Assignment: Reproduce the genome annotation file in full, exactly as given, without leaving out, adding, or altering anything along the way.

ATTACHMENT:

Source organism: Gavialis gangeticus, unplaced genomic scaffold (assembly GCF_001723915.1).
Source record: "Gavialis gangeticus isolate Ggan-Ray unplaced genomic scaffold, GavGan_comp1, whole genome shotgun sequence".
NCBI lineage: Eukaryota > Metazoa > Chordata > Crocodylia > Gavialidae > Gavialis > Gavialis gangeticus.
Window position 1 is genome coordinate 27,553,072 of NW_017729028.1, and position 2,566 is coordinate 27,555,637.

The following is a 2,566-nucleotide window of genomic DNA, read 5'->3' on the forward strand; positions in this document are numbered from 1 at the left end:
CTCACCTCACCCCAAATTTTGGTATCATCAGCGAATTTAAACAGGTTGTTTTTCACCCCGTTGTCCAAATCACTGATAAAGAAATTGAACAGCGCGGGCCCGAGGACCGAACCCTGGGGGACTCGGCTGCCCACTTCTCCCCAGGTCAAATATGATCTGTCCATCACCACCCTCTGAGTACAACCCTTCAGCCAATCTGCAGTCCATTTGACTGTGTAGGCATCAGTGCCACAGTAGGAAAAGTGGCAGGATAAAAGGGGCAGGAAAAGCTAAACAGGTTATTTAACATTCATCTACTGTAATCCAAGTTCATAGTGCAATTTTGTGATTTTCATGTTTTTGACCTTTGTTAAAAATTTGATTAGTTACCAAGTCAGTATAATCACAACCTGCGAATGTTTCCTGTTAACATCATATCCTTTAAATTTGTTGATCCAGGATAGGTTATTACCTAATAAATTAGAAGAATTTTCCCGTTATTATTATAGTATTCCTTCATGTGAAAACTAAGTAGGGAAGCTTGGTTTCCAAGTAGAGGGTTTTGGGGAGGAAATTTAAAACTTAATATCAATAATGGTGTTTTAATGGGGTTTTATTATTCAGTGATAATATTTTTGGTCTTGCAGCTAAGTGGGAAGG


Source organism: Gavialis gangeticus, unplaced genomic scaffold (assembly GCF_001723915.1).
Source record: "Gavialis gangeticus isolate Ggan-Ray unplaced genomic scaffold, GavGan_comp1, whole genome shotgun sequence".
NCBI lineage: Eukaryota > Metazoa > Chordata > Crocodylia > Gavialidae > Gavialis > Gavialis gangeticus.
Window position 1 is genome coordinate 27,553,072 of NW_017729028.1, and position 2,566 is coordinate 27,555,637.

The following is a 2,566-nucleotide window of genomic DNA, read 5'->3' on the forward strand; positions in this document are numbered from 1 at the left end:
CTCACCTCACCCCAAATTTTGGTATCATCAGCGAATTTAAACAGGTTGTTTTTCACCCCGTTGTCCAAATCACTGATAAAGAAATTGAACAGCGCGGGCCCGAGGACCGAACCCTGGGGGACTCGGCTGCCCACTTCTCCCCAGGTCAAATATGATCTGTCCATCACCACCCTCTGAGTACAACCCTTCAGCCAATCTGCAGTCCATTTGACTGTGTAGGCATCAGTGCCACAGTAGGAAAAGTGGCAGGATAAAAGGGGCAGGAAAAGCTAAACAGGTTATTTAACATTCATCTACTGTAATCCAAGTTCATAGTGCAATTTTGTGATTTTCATGTTTTTGACCTTTGTTAAAAATTTGATTAGTTACCAAGTCAGTATAATCACAACCTGCGAATGTTTCCTGTTAACATCATATCCTTTAAATTTGTTGATCCAGGATAGGTTATTACCTAATAAATTAGAAGAATTTTCCCGTTATTATTATAGTATTCCTTCATGTGAAAACTAAGTAGGGAAGCTTGGTTTCCAAGTAGAGGGTTTTGGGGAGGAAATTTAAAACTTAATATCAATAATGGTGTTTTAATGGGGTTTTATTATTCAGTGATAATATTTTTGGTCTTGCAGCTAAGTGGGAAGG